Watched Surf’s Up with my child this week and was reminded of the first time I heard “Alternative Music” aka White people appropriating reggae and island music.
Surf’s Up plays on surf/tiki culture. With an all White cast, lots of tikis, the mention of “ancient Hawaiians”, coconut bras and a penguin named “Lani”, they leave know stone unturned. Right before I was tempted to deal with the tantrum that would have followed me changing “ the cool penguin movie”, I heard Into Yesterday by Sugar Ray and was reminded of my teenage confusion.
I’m from Waiʻanae, Hawai’i. I moved to the mainland in 2005 and was extremely confused when I first heard “alternative music”. I could not understand why so many people were in love with these skinny White boys mimicking music I had been skankin’ to since elementary school.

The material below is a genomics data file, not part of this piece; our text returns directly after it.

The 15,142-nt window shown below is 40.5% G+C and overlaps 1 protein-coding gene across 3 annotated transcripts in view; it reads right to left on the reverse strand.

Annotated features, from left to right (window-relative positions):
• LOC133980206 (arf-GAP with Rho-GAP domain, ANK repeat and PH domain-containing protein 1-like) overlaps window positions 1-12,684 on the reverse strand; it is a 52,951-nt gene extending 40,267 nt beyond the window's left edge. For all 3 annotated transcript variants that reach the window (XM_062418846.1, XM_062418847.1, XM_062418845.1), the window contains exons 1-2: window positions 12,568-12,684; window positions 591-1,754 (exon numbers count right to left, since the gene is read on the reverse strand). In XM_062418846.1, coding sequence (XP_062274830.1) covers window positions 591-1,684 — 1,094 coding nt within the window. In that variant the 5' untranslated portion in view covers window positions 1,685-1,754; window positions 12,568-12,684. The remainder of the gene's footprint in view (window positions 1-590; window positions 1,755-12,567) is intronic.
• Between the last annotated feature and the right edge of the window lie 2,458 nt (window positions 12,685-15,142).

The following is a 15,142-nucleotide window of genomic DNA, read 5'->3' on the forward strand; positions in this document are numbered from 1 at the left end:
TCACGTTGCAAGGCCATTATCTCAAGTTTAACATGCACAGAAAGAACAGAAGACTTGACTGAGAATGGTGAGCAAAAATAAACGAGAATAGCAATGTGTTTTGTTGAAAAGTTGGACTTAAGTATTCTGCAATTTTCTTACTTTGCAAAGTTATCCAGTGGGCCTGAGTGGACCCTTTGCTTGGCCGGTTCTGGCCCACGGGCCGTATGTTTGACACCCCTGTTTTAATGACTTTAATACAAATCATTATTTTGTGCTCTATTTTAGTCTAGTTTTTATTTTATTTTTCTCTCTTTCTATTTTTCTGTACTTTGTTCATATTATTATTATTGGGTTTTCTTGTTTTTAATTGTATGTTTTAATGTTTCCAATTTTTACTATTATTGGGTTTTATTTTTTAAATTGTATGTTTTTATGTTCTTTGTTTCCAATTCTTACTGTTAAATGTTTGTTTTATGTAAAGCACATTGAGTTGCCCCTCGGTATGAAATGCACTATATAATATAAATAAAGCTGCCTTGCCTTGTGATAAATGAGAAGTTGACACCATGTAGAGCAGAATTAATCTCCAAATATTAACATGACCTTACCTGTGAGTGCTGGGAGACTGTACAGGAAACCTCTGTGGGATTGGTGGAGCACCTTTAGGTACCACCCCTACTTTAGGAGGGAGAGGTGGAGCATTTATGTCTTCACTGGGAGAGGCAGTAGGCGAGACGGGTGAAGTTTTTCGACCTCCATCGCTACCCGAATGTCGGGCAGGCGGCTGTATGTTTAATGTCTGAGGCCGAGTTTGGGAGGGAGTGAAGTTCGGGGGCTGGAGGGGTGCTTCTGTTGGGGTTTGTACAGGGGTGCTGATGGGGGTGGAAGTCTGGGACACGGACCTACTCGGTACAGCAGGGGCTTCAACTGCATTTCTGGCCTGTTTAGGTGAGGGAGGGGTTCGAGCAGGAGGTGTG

I grew up on Pati, Fiji, Bob Marley, The Manoa Company, Third World and Israel Kamakawiwoʻole. All talented artists, masters of their crafts and amazing showmen. Their music however always had limited streaming and was placed in categories like World, Reggae and Other.
While these labels aren’t untrue they were not placed on White artists making the same type of music, White artists who were praised on their ability to add “shuffle beats, folk harmonies, pop and soul harmonies [in their] stew” without giving credit to the cultures and local artists they’ve gained inspiration from.
I now know “alternative music” is a genre created to place music White people have appropriated from others. These tactics continue and White people continue to genre hop without hesitation and with little resistance, see Post Malone.
I hope one day to see more of the artists I love getting recognition for their music and that appropriation will not be celebrated. Until then I’ll keep listening to the music I love through Youtube and questioning why I’ll never hear it on the radio or why they’ll never be featured in a “cool penguin movie”.
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